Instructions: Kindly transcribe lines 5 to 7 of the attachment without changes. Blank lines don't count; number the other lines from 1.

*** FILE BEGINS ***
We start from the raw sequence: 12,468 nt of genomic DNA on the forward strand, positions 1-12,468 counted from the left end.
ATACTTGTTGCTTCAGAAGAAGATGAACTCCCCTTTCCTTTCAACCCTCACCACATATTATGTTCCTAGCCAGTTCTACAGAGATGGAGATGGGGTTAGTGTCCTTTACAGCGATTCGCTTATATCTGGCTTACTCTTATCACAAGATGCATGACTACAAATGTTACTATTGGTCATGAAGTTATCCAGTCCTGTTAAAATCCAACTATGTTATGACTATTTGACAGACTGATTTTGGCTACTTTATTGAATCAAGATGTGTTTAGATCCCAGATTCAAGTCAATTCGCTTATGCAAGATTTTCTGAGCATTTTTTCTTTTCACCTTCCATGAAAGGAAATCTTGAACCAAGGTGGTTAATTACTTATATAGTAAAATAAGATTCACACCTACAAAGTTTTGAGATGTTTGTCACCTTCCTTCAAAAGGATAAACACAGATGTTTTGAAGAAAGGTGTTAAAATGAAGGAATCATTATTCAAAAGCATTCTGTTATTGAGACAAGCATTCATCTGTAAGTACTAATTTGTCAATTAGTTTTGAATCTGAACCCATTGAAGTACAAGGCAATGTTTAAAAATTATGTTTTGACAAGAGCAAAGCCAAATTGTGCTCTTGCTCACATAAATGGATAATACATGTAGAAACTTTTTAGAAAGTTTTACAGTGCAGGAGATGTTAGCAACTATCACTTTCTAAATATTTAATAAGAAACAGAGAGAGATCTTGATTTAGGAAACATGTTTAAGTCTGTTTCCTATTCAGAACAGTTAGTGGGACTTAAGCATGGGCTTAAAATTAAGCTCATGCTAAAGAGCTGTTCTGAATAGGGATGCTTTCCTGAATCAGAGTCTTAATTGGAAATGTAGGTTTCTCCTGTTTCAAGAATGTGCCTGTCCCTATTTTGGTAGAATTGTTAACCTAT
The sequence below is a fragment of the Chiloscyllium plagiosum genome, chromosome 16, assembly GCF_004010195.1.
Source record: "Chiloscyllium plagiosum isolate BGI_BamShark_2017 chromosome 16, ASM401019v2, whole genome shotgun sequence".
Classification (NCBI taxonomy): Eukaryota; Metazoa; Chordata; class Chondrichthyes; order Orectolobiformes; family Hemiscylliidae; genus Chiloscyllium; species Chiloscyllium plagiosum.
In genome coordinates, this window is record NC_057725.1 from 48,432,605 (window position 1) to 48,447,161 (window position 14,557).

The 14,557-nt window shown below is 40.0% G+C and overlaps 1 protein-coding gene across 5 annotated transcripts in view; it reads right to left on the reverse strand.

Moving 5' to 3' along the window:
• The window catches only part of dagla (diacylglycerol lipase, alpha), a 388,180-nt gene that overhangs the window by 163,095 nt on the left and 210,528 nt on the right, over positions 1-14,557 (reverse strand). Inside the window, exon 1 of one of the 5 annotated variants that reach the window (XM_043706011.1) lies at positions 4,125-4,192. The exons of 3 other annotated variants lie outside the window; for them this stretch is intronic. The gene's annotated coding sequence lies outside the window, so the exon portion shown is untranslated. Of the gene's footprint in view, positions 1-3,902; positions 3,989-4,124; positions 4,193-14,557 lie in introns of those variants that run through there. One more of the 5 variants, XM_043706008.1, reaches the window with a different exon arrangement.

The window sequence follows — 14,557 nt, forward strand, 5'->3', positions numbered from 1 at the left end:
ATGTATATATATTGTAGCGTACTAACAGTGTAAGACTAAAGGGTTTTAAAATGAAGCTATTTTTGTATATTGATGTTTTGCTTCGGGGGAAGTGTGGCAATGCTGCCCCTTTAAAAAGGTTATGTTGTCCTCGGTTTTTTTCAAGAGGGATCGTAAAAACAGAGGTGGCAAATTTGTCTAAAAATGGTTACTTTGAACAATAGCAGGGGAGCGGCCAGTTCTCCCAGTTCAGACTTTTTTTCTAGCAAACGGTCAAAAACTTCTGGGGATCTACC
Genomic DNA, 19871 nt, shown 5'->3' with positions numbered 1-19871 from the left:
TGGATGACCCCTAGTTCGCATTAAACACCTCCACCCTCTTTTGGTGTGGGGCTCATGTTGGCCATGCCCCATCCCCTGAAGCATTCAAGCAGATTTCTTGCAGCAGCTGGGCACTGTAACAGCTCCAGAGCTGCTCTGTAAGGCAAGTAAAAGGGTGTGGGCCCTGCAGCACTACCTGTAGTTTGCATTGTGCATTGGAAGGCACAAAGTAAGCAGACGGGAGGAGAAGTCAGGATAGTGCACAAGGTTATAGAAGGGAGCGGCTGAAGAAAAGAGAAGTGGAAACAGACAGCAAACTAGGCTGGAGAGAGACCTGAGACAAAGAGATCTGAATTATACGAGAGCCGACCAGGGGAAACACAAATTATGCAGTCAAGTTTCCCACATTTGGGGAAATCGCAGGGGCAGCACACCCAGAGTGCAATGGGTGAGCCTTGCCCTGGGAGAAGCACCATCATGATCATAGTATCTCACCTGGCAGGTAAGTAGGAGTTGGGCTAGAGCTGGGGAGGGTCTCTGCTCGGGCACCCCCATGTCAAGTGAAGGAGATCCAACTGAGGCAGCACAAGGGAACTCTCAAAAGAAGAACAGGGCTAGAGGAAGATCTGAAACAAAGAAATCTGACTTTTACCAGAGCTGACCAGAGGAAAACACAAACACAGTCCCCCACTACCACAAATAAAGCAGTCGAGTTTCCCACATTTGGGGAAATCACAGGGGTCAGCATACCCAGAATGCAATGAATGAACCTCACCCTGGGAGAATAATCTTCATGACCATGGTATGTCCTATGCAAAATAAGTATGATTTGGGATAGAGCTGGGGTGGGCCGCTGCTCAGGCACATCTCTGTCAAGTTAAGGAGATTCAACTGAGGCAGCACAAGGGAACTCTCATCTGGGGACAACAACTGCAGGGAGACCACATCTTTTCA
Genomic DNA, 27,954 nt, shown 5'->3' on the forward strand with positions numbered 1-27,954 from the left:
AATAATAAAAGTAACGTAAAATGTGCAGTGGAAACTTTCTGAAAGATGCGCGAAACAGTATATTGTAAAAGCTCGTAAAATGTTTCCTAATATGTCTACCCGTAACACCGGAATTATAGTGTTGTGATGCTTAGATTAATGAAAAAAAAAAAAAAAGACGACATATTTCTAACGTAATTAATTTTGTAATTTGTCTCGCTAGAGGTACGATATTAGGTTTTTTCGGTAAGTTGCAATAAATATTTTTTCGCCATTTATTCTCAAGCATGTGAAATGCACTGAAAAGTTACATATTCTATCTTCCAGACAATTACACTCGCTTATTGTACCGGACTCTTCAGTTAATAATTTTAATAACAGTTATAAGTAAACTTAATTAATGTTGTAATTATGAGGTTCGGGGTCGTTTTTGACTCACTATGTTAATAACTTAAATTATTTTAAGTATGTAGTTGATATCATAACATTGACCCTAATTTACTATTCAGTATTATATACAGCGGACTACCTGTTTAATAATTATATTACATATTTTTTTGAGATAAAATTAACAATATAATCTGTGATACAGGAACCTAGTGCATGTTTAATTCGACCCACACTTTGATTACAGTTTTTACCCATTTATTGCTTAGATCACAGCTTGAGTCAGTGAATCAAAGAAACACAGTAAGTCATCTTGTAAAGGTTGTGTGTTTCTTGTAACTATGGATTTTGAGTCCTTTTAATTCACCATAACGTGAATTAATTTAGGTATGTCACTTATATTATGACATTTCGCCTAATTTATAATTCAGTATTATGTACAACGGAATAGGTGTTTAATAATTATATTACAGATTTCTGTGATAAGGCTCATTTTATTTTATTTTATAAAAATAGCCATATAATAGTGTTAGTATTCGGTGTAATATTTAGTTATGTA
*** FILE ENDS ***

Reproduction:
Classification (NCBI taxonomy): Eukaryota; Metazoa; Chordata; class Chondrichthyes; order Orectolobiformes; family Hemiscylliidae; genus Chiloscyllium; species Chiloscyllium plagiosum.
In genome coordinates, this window is record NC_057725.1 from 48,432,605 (window position 1) to 48,447,161 (window position 14,557).

The 14,557-nt window shown below is 40.0% G+C and overlaps 1 protein-coding gene across 5 annotated transcripts in view; it reads right to left on the reverse strand.